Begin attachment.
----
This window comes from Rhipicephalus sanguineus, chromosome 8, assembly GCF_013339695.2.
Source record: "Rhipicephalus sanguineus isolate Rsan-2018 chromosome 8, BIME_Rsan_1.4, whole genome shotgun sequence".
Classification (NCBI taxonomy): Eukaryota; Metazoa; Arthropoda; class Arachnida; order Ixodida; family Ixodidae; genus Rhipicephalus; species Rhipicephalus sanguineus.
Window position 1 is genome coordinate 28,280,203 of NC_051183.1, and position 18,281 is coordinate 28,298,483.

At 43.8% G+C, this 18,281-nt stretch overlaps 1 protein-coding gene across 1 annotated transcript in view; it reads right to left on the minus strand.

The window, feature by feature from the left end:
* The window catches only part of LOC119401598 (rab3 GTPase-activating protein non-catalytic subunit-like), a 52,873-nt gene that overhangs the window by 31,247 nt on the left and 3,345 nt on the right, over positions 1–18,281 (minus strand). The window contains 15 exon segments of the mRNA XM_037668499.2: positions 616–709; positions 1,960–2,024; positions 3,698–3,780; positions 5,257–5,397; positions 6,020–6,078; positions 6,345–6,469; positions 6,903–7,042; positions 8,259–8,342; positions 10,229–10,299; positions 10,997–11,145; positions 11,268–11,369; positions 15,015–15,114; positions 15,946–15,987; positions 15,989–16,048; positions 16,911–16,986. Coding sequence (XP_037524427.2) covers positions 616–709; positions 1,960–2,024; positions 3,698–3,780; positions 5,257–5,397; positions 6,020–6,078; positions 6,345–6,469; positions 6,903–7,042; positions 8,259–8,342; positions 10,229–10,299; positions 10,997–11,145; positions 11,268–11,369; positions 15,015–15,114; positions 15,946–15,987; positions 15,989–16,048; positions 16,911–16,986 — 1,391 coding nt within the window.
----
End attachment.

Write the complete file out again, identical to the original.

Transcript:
This window comes from Rhipicephalus sanguineus, chromosome 8, assembly GCF_013339695.2.
Source record: "Rhipicephalus sanguineus isolate Rsan-2018 chromosome 8, BIME_Rsan_1.4, whole genome shotgun sequence".
Classification (NCBI taxonomy): Eukaryota; Metazoa; Arthropoda; class Arachnida; order Ixodida; family Ixodidae; genus Rhipicephalus; species Rhipicephalus sanguineus.
Window position 1 is genome coordinate 28,280,203 of NC_051183.1, and position 18,281 is coordinate 28,298,483.

At 43.8% G+C, this 18,281-nt stretch overlaps 1 protein-coding gene across 1 annotated transcript in view; it reads right to left on the minus strand.

The window, feature by feature from the left end:
* The window catches only part of LOC119401598 (rab3 GTPase-activating protein non-catalytic subunit-like), a 52,873-nt gene that overhangs the window by 31,247 nt on the left and 3,345 nt on the right, over positions 1–18,281 (minus strand). The window contains 15 exon segments of the mRNA XM_037668499.2: positions 616–709; positions 1,960–2,024; positions 3,698–3,780; positions 5,257–5,397; positions 6,020–6,078; positions 6,345–6,469; positions 6,903–7,042; positions 8,259–8,342; positions 10,229–10,299; positions 10,997–11,145; positions 11,268–11,369; positions 15,015–15,114; positions 15,946–15,987; positions 15,989–16,048; positions 16,911–16,986. Coding sequence (XP_037524427.2) covers positions 616–709; positions 1,960–2,024; positions 3,698–3,780; positions 5,257–5,397; positions 6,020–6,078; positions 6,345–6,469; positions 6,903–7,042; positions 8,259–8,342; positions 10,229–10,299; positions 10,997–11,145; positions 11,268–11,369; positions 15,015–15,114; positions 15,946–15,987; positions 15,989–16,048; positions 16,911–16,986 — 1,391 coding nt within the window.